The Welsh Independents’ Council is calling on the Minister of Education, Huw Lewis, to prohibit the use of an educational resource that promotes the role of the armed forces and British military history in schools in Wales. The Council, meeting at Gregynog, Powys, believed that the resource pack, which includes a foreword by Prime Minister David Cameron, contravenes the 1996 Education Act ( Section 406 ) – which prohibits political influence in schools. They feel that the resource, prepared by the Ministry of Defence for use by children as young as five years old, seeks to justify the existence of the armed forces and the arms industry, promotes recruitment to the armed forces and encourages holding military-themed activities in schools. They are also writing to the UK Defence Secretary, Michael Fallon, drawing his attention to the resources’ inappropriate content for children, in the context of the Education Act.
The British Armed Forces Learning Resource was prepared by the MOD for use by children aged 5 -16 years. The preface, which promotes the role of the UK armed forces across the world, was written by the Prime Minister David Cameron. Much of the content has been compiled by present or past high-ranking offciers in the British armed forces.
“Military Ethos’ Golden Thread”
Defence Minister Michael Fallon sets the tone of the resource in his statement: “The military ethos is a golden thread that can be an example of what is best about our nation and helps it improve everything it touches.”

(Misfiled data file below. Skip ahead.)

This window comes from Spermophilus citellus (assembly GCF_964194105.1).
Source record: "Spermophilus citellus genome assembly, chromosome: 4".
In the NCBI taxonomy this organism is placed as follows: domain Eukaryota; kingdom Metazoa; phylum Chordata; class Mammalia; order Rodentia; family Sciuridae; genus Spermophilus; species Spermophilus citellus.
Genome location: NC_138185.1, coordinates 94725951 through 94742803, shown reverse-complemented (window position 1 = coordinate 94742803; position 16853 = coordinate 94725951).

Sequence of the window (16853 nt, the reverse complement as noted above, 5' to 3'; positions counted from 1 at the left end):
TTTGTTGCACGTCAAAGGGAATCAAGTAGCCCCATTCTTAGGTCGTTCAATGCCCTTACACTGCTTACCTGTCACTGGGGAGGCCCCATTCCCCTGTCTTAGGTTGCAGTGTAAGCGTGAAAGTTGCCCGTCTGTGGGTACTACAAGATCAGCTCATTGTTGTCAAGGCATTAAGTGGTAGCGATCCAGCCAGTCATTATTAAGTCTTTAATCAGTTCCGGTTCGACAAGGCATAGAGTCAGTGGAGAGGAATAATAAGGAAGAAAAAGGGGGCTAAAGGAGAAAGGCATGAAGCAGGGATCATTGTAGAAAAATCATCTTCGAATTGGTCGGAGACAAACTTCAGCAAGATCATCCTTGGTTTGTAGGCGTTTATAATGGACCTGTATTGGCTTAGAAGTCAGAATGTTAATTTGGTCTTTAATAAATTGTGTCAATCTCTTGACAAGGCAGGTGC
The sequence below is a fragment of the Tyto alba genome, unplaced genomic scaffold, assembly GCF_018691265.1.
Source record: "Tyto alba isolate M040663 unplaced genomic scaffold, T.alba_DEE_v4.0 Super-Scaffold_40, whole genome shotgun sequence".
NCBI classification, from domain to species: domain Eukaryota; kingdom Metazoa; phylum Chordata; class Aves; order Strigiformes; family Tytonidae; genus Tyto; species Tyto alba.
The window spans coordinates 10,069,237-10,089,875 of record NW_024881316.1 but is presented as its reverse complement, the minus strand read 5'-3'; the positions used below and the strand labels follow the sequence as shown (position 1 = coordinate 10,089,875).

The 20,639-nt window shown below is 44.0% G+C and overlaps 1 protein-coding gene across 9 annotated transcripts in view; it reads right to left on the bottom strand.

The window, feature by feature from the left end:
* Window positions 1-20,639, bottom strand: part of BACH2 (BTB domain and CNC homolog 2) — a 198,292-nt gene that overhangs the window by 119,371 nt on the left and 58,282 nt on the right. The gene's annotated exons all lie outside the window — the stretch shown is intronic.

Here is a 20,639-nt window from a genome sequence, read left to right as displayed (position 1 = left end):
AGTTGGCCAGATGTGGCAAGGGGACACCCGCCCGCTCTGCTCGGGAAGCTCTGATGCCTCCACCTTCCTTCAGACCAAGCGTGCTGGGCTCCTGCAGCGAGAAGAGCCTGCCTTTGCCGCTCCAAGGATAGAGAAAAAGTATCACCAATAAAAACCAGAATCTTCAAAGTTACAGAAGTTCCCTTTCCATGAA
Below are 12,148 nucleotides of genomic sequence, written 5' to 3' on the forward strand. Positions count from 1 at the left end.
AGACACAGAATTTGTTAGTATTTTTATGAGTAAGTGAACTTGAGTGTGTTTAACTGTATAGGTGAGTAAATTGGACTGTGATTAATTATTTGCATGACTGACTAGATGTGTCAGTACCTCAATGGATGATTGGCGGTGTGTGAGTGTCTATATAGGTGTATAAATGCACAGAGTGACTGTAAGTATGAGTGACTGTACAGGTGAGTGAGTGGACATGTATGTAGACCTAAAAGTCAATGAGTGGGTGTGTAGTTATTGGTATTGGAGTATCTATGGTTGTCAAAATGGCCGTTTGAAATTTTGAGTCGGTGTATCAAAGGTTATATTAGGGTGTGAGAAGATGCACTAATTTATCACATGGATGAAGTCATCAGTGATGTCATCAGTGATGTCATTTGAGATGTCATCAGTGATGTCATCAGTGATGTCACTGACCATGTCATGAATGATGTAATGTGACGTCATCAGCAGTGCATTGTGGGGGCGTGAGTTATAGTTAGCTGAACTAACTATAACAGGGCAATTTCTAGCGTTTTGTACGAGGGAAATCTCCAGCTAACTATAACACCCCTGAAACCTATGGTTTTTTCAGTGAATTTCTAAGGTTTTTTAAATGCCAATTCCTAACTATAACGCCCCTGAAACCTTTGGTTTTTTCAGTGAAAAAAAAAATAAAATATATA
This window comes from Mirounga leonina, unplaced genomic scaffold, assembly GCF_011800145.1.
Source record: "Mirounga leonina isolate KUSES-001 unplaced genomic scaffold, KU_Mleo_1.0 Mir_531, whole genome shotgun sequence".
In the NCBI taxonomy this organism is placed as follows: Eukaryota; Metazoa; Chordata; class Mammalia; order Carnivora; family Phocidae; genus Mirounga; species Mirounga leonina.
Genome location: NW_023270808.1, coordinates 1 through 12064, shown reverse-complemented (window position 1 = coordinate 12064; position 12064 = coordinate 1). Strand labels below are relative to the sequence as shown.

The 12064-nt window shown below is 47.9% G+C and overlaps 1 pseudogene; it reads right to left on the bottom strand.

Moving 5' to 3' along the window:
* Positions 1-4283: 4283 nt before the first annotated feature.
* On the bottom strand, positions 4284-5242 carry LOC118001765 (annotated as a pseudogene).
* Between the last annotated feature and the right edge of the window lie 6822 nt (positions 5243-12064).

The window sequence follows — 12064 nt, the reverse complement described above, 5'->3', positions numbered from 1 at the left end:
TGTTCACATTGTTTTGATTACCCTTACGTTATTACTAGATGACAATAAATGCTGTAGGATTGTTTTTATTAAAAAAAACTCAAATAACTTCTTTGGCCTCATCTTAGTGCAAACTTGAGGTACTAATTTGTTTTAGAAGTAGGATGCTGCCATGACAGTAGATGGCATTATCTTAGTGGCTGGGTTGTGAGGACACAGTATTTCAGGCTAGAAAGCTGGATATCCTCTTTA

(Picture: Jeff Williams, Secretary of the Christian Citizenship Department, presents the matter at Council.)
Although not part of the curriculum, this resource is available to every school in Britain. The Council of the Union of Welsh Independents feels that it:
- presents political views as facts, and military intervention as an acceptable policy;
- is a poor educational resource, because the complexity of the subject is unsuitable for young children and a number of questions are loaded in order to lead children to a particular answer, without providing the material needed to study the subject properly;
- makes a case to justify the existence of the armed forces and arms industry, leaving no room for discussion about alternative ways of resolving conflicts. It glorifies war and praises “military values”;
- contains material that promotes recruitment to the armed forces and encourages military-themed activity in schools;
- presents the part played by Britain in previous wars in a one-sided and uncritical manner, ignoring the debate about the moral and legal basis of such wars.
It’s noted that this type of resource is found in countries with “less-than-democratic structures” where governments use the education system to create a non-critical public attitude towards the state. The 1996 Education Act (Section 406) prohibits political influence in schools. It seems that this resource is in breach of the Act.